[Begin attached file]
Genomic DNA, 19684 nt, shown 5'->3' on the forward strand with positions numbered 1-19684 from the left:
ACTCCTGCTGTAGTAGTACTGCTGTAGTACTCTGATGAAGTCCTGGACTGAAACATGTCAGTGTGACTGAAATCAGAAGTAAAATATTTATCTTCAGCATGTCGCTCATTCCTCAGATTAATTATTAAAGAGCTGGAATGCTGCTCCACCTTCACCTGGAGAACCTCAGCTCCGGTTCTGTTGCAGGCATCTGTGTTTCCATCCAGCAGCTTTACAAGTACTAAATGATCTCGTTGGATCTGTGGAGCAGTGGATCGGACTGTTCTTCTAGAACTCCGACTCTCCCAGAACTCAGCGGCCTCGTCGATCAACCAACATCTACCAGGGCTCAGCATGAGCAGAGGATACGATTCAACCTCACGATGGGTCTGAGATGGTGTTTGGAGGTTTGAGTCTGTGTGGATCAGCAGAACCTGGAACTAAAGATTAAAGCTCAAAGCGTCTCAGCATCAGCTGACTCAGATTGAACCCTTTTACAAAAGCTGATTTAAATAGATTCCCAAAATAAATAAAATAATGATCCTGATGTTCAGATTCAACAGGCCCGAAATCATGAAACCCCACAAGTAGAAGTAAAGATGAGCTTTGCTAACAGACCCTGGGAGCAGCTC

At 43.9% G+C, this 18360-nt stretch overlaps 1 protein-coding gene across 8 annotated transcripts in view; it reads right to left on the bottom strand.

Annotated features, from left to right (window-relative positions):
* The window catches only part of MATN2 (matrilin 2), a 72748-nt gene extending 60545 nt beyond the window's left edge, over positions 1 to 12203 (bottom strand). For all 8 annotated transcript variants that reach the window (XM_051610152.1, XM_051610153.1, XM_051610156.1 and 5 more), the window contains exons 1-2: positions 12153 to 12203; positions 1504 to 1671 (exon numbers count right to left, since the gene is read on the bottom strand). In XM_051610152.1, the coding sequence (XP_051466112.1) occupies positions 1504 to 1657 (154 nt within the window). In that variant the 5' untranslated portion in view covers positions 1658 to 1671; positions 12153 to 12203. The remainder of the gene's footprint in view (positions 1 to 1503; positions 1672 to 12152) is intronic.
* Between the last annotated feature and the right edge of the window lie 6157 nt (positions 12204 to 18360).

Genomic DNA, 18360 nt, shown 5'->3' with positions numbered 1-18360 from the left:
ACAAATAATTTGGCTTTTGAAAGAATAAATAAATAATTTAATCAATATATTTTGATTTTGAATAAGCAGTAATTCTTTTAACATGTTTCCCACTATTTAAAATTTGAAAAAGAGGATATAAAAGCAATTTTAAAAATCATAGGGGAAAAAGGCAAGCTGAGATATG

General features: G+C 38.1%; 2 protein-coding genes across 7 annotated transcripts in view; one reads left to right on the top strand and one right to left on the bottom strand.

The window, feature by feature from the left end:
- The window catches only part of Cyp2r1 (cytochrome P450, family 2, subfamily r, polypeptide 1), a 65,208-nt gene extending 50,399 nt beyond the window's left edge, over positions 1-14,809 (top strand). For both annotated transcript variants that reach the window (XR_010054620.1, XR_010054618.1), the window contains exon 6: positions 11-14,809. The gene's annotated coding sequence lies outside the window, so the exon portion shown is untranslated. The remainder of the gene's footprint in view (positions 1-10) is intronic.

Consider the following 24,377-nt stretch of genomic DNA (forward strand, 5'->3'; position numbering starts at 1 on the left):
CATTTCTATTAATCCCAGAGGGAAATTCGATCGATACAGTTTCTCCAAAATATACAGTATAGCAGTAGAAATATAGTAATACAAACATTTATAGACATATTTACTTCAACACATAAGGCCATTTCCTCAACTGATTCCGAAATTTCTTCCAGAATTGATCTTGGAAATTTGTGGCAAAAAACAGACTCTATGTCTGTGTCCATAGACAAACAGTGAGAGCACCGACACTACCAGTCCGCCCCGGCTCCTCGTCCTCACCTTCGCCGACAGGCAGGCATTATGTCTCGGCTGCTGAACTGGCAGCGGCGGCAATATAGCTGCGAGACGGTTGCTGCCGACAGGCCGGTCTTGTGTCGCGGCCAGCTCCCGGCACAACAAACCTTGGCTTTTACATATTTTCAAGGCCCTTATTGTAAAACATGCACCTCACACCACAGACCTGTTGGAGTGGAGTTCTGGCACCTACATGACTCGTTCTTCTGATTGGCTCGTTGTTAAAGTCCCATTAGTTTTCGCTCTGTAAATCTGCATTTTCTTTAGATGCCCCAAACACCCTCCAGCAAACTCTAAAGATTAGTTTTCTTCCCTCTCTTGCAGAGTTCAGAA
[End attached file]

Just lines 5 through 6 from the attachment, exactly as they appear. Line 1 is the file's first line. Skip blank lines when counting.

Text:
* The window catches only part of MATN2 (matrilin 2), a 72748-nt gene extending 60545 nt beyond the window's left edge, over positions 1 to 12203 (bottom strand). For all 8 annotated transcript variants that reach the window (XM_051610152.1, XM_051610153.1, XM_051610156.1 and 5 more), the window contains exons 1-2: positions 12153 to 12203; positions 1504 to 1671 (exon numbers count right to left, since the gene is read on the bottom strand). In XM_051610152.1, the coding sequence (XP_051466112.1) occupies positions 1504 to 1657 (154 nt within the window). In that variant the 5' untranslated portion in view covers positions 1658 to 1671; positions 12153 to 12203. The remainder of the gene's footprint in view (positions 1 to 1503; positions 1672 to 12152) is intronic.
* Between the last annotated feature and the right edge of the window lie 6157 nt (positions 12204 to 18360).